Skip to main
University-wide Navigation

A group of University of Kentucky College of Pharmacy (UKCOP) researchers received $3 million in National Institutes of Health (NIH) funding to develop new treatments to combat Ewing sarcoma, a rare type of cancer. Ewing sarcoma is an aggressive form of cancer that is diagnosed mostly in children and young adults. Currently there are no effective treatments. The principal investigators in the project, Drs. Leggas, Rohr, and Tsodikov, are developing a novel Ewing sarcoma treatment derived from the bacterial natural product drug mithramycin.

This program was enabled by a team science approach that includes collaborators from the Markey Cancer Center (MCC). The synergistic expertise of the principal investigators, Drs. Leggas, Rohr and Tsodikov – in pharmacology, natural product chemistry and structural biology – is complemented by Dr. Heidi Weiss, and Dr. Chi Wang – biostatistics and bioinformatic experts – as well as the clinical expertise of Dr. Tom Badgett who treats children with Ewing sarcoma.

The project stems from Dr. Rohr’s longstanding research program in understanding mithramycin biosynthesis and engineering bacteria to produce unnatural mithramycin analogues, which are molecules that are initially produced by bacteria, but then chemically modified in a test tube. One of these engineered analogues serves as a convenient starting point for medicinal chemists.

“A primary emphasis of my research program is to understand how microbes make complex natural products,” Rohr said. “The expertise and infrastructure in the UKCOP have been critical to moving this basic science to a project with real potential for translation to the clinic.”

The Tsodikov team is working on mechanistic understanding of how these molecules interact with their molecular targets using fundamental biochemical and structural studies. In parallel, the Leggas team is the driver on translational preclinical aspects of the project, where they are specifically focused on understanding how the modifications of the novel analogues influence the balance between toxicity and anti-cancer efficacy in cellular and in vivo pharmacology studies.

“Our strengths complement one another perfectly and we’re able to take on this complex question of understanding and treating a devastating disease in a completely different way than we would as individuals,” Tsodikov said. “It’s also what makes a team science approach so efficient. We’ve taken something that would have been incredibly difficult for any of us to accomplish alone and turned it into something entirely feasible. That’s the beauty of team science.”

The team coalesced in 2013 and has included former UK clinicians - Drs. Jeffrey Moscow and Lars Wagner. Initial work was supported by MCC pilot funding and since then, the investigators leveraged support from MCC research cores and from clinical collaborators in pediatric oncology. Their alliance flourished and additional funding was awarded from the DanceBlue Foundation, and extramurally from the Department of Defense and the Kentucky Pediatric Research Trust Fund. The team’s momentum was also bolstered by the Center of Pharmaceutical Sciences and Innovation (CPRI) at the College, which has supported scale-up fermentation and process chemistry to enable the team’s in vivo studies.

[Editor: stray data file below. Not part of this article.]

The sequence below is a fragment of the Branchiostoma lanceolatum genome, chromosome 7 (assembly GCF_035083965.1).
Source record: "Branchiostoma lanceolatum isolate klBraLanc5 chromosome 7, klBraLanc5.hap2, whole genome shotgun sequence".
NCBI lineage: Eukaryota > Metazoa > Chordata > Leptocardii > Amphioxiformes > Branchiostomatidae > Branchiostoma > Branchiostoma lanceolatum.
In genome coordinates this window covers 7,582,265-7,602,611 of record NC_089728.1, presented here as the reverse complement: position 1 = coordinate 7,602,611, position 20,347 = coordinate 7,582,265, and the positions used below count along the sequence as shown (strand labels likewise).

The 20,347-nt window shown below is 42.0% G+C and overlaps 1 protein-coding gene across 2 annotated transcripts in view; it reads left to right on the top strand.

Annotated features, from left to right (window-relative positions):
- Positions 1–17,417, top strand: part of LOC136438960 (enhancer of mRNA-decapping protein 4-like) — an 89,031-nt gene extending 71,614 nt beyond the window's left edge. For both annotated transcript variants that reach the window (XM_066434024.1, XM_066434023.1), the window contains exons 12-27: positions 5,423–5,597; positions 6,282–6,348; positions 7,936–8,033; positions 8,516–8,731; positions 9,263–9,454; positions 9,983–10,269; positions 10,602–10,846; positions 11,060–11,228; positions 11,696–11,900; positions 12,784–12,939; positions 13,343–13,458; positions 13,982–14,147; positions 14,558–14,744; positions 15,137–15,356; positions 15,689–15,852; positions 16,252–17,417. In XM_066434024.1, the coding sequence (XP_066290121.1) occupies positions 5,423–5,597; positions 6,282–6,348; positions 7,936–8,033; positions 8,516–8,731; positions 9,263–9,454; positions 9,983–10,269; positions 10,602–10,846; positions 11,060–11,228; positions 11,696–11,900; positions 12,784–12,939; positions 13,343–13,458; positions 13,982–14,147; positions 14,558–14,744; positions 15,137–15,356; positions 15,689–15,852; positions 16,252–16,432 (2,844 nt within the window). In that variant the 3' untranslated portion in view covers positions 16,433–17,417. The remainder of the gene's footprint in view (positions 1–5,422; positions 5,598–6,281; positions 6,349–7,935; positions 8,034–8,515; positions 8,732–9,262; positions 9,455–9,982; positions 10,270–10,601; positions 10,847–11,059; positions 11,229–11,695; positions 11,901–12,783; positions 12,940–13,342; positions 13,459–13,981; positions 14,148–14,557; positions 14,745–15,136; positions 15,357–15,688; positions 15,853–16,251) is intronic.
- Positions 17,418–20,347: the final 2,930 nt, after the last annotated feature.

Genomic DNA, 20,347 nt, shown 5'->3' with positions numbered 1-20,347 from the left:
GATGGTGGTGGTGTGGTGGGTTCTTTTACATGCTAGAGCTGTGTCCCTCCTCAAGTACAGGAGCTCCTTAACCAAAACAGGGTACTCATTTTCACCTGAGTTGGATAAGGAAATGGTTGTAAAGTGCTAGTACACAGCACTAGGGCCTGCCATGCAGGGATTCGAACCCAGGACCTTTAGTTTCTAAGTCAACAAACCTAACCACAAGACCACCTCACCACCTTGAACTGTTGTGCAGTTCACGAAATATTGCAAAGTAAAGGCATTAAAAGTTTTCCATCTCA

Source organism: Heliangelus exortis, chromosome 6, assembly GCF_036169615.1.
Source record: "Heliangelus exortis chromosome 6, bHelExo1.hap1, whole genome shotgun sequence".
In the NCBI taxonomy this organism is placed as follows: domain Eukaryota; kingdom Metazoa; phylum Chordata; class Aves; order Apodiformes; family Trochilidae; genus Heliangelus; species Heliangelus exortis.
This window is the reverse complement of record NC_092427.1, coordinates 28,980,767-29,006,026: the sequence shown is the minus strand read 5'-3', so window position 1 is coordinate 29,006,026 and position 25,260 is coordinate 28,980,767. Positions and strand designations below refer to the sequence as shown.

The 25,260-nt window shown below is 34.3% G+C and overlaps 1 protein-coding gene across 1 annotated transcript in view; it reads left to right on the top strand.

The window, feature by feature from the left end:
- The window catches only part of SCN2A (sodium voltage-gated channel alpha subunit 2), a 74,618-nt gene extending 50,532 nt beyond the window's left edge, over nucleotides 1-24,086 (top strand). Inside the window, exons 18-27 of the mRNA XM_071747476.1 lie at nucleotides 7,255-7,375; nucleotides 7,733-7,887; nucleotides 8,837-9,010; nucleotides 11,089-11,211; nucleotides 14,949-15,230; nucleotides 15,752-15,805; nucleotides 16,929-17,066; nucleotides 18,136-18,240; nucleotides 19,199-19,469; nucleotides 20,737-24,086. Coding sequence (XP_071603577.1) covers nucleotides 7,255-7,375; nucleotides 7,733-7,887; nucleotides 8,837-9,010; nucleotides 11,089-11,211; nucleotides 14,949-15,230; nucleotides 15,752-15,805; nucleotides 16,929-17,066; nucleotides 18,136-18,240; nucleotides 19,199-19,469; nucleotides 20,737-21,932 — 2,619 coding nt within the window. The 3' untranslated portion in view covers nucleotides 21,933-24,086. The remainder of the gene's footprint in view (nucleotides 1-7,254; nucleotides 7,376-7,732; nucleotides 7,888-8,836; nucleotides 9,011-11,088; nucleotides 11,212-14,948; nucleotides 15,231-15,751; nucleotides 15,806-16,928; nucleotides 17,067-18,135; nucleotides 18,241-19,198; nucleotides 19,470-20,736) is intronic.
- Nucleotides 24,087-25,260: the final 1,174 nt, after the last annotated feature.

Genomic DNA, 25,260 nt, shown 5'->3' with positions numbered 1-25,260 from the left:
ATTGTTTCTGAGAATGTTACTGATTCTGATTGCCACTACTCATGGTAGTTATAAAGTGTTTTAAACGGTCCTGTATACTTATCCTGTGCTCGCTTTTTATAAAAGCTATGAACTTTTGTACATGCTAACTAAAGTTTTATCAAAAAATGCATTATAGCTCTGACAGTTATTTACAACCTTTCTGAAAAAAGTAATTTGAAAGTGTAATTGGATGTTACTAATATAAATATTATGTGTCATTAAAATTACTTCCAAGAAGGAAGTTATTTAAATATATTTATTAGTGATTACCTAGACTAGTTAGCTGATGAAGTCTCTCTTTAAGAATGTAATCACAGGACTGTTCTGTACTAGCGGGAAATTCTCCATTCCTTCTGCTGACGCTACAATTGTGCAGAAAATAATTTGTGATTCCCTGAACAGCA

Tom Prisinzano, CPRI director, views this as an exciting advance in cancer drug development. “This is an exceptional example of a multi-disciplinary team working together to transition innovative preclinical science to promising early-stage drug candidates,” Prisinzano said. “CPRI is very excited to assist these talented investigators develop this project.”

The new grant will support key studies to further understand the mechanism of action of the novel mithramycin analogues and the team expects to help them select the best molecule for clinical testing in Ewing sarcoma. But the investigators believe there is more to this story.

“Our research is poised to generate a general approach for developing pharmacological inhibitors that target oncogenic transcription factors,” Leggas said. “This could be important for the treatment of several cancers including prostate cancer, leukemias and lymphomas, among others, so stay tuned.”

Research reported in this publication was supported by the National Cancer Institute of the National Institutes of Health under Award Number R01CA243529. The content is solely the responsibility of the authors and does not necessarily represent the official views of the National Institutes of Health.

We wish to remember and honor those who inhabited this Commonwealth before the arrival of the Europeans. Briefly occupying these lands were the Osage, Wyndott tribe, and Miami peoples. The Adena and Hopewell peoples, who are recognized by the naming of the time period in which they resided here, were here more permanently. Some of their mounds remain in the Lexington area, including at UK’s Adena Park.

In more recent years, the Cherokee occupied southeast Kentucky, the Yuchi southwest Kentucky, the Chickasaw extreme western Kentucky and the Shawnee central Kentucky including what is now the city of Lexington. The Shawnee left when colonization pushed through the Appalachian Mountains. Lower Shawnee Town ceremonial grounds are still visible in Greenup County.

We honor the first inhabitants who were here, respect their culture, and acknowledge the presence of their descendants who are here today in all walks of life including fellow pharmacists and healthcare professionals.